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Sony pushes back half of its planned live-service games

Half of Sony's intended output for live-service games are being delayed, while the other six are still meant to release in the next few years.

Justin Carter, Contributing Editor

November 9, 2023

2 Min Read
Logo for Sony's PlayStation console.
Image via Sony.

Sony's planned output of live-service games has hit a stumbling block, as six of those intended 12 titles have been pushed back. During its recent earnings call, president Hiroki Totoki explained the unannounced titles were being delayed due to quality concerns and ensuring they live up to PlayStation's first-party standards. 

"[Of] the 12 titles, six titles will be released by FY25 – that’s our current plan. [As for] the remaining six titles, we are still working on that," said Totoki. "It’s not like we stick to certain titles, but game quality should be the most important [thing].”

Last year, Sony made clear the company wanted in on the revenue of live-service titles like Destiny 2 (whose developer, Bungie, it now owns) and Fortnite. Since then, multiplayer spinoffs for Naughty Dog's The Last of Us and Guerrilla Games' Horizon franchises have been confirmed to be in development.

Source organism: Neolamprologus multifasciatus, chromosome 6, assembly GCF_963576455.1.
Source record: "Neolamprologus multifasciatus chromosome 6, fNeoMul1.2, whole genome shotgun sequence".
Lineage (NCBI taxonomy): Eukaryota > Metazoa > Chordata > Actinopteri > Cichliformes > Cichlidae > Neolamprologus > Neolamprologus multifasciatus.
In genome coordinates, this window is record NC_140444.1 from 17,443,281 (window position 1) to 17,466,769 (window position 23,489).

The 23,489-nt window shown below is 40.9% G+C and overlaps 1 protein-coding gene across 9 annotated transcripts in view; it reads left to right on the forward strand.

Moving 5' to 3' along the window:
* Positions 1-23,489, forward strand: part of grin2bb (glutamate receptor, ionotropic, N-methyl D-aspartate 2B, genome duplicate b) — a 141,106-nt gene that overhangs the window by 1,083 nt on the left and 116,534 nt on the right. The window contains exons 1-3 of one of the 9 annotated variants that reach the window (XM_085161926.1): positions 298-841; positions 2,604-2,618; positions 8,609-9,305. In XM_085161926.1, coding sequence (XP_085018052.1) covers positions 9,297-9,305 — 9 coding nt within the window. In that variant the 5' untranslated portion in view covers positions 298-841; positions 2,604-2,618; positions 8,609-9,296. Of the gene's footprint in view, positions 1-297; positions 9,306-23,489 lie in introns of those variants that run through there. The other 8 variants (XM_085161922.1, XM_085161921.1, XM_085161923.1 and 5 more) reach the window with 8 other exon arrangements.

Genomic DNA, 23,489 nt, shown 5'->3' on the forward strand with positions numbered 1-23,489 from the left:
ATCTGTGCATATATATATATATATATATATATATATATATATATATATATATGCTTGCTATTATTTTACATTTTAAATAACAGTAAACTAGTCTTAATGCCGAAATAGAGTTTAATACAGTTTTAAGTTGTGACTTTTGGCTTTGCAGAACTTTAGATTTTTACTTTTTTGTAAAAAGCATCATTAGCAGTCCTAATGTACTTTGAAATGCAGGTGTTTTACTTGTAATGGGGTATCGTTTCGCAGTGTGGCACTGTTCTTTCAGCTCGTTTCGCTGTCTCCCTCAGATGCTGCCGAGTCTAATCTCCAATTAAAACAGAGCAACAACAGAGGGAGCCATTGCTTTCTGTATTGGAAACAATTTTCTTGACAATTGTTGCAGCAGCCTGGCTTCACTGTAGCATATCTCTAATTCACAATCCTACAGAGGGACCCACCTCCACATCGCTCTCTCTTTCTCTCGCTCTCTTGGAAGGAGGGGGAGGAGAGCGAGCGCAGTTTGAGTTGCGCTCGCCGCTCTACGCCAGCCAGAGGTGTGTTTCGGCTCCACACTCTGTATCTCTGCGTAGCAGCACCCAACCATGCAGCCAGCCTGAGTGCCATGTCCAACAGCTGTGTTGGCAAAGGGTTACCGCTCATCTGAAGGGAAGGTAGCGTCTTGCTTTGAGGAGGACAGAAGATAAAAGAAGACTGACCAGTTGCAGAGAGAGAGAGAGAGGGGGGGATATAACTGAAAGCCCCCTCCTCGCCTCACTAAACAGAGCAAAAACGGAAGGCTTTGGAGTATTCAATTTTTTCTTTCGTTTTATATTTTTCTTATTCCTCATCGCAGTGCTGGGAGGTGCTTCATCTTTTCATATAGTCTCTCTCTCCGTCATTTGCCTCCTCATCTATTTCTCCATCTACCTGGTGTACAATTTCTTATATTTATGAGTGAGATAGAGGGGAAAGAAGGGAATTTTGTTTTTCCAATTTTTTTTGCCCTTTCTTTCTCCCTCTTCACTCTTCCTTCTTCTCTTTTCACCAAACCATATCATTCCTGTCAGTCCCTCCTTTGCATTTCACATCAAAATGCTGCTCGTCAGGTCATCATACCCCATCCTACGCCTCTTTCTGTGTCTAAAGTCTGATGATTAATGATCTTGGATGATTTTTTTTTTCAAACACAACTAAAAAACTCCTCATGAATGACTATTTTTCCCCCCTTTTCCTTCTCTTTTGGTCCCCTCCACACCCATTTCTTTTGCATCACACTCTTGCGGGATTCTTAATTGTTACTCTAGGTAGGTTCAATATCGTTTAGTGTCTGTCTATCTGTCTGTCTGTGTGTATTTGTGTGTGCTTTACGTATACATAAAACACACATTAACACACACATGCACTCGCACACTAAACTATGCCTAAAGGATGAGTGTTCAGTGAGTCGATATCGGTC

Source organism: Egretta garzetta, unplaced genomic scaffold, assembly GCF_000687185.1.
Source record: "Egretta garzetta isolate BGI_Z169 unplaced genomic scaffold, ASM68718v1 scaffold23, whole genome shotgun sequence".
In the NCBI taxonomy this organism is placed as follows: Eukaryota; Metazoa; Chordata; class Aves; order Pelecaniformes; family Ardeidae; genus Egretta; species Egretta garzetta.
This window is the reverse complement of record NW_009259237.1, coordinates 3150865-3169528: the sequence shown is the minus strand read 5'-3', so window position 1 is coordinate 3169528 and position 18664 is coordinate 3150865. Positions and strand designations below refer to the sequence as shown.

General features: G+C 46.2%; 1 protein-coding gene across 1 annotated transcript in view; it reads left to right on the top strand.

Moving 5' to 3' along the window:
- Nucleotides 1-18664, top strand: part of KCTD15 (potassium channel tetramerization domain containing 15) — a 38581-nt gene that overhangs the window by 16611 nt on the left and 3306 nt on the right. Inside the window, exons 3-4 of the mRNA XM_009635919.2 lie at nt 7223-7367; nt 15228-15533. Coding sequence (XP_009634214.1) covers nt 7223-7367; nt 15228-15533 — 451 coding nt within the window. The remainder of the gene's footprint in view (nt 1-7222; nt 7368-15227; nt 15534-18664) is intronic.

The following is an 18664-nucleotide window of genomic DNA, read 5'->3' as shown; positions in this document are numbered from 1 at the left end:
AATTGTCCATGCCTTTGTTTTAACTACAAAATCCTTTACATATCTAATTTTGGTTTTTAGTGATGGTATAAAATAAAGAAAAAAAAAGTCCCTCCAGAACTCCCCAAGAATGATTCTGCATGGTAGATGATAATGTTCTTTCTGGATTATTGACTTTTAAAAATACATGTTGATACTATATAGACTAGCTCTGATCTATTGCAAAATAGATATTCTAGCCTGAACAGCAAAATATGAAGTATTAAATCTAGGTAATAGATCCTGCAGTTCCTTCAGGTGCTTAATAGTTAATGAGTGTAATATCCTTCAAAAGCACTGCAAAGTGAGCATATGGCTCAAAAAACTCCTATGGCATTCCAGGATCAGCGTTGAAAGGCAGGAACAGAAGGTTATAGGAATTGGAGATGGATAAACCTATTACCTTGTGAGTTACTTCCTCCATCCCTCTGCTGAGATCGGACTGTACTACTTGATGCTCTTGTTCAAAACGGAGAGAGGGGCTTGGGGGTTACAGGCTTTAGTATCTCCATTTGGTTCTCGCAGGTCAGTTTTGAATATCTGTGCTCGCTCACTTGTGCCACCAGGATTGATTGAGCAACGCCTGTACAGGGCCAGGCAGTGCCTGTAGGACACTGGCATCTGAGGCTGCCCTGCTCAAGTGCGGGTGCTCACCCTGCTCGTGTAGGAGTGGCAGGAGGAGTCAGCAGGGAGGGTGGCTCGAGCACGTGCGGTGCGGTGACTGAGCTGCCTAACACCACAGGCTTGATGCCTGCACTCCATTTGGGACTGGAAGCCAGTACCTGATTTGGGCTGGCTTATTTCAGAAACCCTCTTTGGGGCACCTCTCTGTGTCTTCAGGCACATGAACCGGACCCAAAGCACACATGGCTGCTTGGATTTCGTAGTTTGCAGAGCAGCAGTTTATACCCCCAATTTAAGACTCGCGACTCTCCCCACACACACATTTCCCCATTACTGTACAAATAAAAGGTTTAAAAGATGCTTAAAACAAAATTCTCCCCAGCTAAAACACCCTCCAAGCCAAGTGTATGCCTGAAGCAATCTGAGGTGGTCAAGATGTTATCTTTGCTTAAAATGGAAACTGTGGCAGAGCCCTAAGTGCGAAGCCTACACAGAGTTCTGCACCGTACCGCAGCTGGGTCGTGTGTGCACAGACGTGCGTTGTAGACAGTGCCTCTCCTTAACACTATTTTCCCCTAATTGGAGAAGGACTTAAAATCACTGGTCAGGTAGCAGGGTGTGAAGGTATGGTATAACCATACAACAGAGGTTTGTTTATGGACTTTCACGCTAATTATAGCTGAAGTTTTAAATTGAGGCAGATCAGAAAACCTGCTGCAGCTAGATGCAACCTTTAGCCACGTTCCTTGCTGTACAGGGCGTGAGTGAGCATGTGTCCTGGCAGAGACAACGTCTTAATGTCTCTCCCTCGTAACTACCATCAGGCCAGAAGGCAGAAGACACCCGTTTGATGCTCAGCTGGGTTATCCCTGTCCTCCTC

In the case of Naughty Dog, said spinoff was revealed to be quietly shelved this past October. Earlier in the year, it was reported that the game (currently known as Factions) was suffering from a lack of clear vision and general quality. 

2023 has been an eventful year for games, and several live-service offerings have been shut down throughout the year. Some were only just recently released (like Omega Strikers), while others such as Marvel's Avengers have been around for a handful of years. 

Even Destiny 2 has been said to suffer from reduced player engagement since the release of its February expansion Lightfall, which in turn led to Bungie's layoffs last week. Its upcoming extraction shooter Marathon is said to be pushed to 2025, while Destiny 2's next expansion, The Final Shape, will launch in June 2024.

Whether ongoing service games will continue to have a future, some publishers like WB Games believe it can still be a reliable revenue model for years to come.

About the Author(s)

Justin Carter

Contributing Editor, GameDeveloper.com

A Kansas City, MO native, Justin Carter has written for numerous sites including IGN, Polygon, and SyFy Wire. In addition to Game Developer, his writing can be found at io9 over on Gizmodo. Don't ask him about how much gum he's had, because the answer will be more than he's willing to admit.

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